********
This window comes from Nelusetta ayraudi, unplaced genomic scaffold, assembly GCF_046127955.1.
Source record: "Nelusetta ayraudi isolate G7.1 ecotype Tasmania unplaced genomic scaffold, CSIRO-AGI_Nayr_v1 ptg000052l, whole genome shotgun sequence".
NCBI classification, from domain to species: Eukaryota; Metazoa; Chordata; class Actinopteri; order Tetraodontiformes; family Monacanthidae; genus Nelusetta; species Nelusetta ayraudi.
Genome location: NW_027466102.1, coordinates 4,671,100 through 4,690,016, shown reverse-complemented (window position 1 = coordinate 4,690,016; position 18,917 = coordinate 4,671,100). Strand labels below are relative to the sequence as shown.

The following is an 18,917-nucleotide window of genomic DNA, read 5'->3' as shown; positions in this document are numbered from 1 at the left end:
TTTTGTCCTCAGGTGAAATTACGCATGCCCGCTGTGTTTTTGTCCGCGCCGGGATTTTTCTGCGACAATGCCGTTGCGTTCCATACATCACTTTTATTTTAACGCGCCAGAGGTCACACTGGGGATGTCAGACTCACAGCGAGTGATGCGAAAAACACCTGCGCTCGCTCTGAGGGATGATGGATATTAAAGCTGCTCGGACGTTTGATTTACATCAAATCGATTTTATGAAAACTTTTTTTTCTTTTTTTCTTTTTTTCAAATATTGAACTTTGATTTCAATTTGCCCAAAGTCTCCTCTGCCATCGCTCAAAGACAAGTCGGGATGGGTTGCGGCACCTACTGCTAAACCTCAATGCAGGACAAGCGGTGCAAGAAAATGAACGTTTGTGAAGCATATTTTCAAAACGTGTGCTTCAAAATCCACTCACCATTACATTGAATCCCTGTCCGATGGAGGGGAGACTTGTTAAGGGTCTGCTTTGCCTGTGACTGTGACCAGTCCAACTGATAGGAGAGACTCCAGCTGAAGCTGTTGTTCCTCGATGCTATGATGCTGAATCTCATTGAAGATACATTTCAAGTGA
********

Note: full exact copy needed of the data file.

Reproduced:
This window comes from Nelusetta ayraudi, unplaced genomic scaffold, assembly GCF_046127955.1.
Source record: "Nelusetta ayraudi isolate G7.1 ecotype Tasmania unplaced genomic scaffold, CSIRO-AGI_Nayr_v1 ptg000052l, whole genome shotgun sequence".
NCBI classification, from domain to species: Eukaryota; Metazoa; Chordata; class Actinopteri; order Tetraodontiformes; family Monacanthidae; genus Nelusetta; species Nelusetta ayraudi.
Genome location: NW_027466102.1, coordinates 4,671,100 through 4,690,016, shown reverse-complemented (window position 1 = coordinate 4,690,016; position 18,917 = coordinate 4,671,100). Strand labels below are relative to the sequence as shown.

The following is an 18,917-nucleotide window of genomic DNA, read 5'->3' as shown; positions in this document are numbered from 1 at the left end:
TTTTGTCCTCAGGTGAAATTACGCATGCCCGCTGTGTTTTTGTCCGCGCCGGGATTTTTCTGCGACAATGCCGTTGCGTTCCATACATCACTTTTATTTTAACGCGCCAGAGGTCACACTGGGGATGTCAGACTCACAGCGAGTGATGCGAAAAACACCTGCGCTCGCTCTGAGGGATGATGGATATTAAAGCTGCTCGGACGTTTGATTTACATCAAATCGATTTTATGAAAACTTTTTTTTCTTTTTTTCTTTTTTTCAAATATTGAACTTTGATTTCAATTTGCCCAAAGTCTCCTCTGCCATCGCTCAAAGACAAGTCGGGATGGGTTGCGGCACCTACTGCTAAACCTCAATGCAGGACAAGCGGTGCAAGAAAATGAACGTTTGTGAAGCATATTTTCAAAACGTGTGCTTCAAAATCCACTCACCATTACATTGAATCCCTGTCCGATGGAGGGGAGACTTGTTAAGGGTCTGCTTTGCCTGTGACTGTGACCAGTCCAACTGATAGGAGAGACTCCAGCTGAAGCTGTTGTTCCTCGATGCTATGATGCTGAATCTCATTGAAGATACATTTCAAGTGA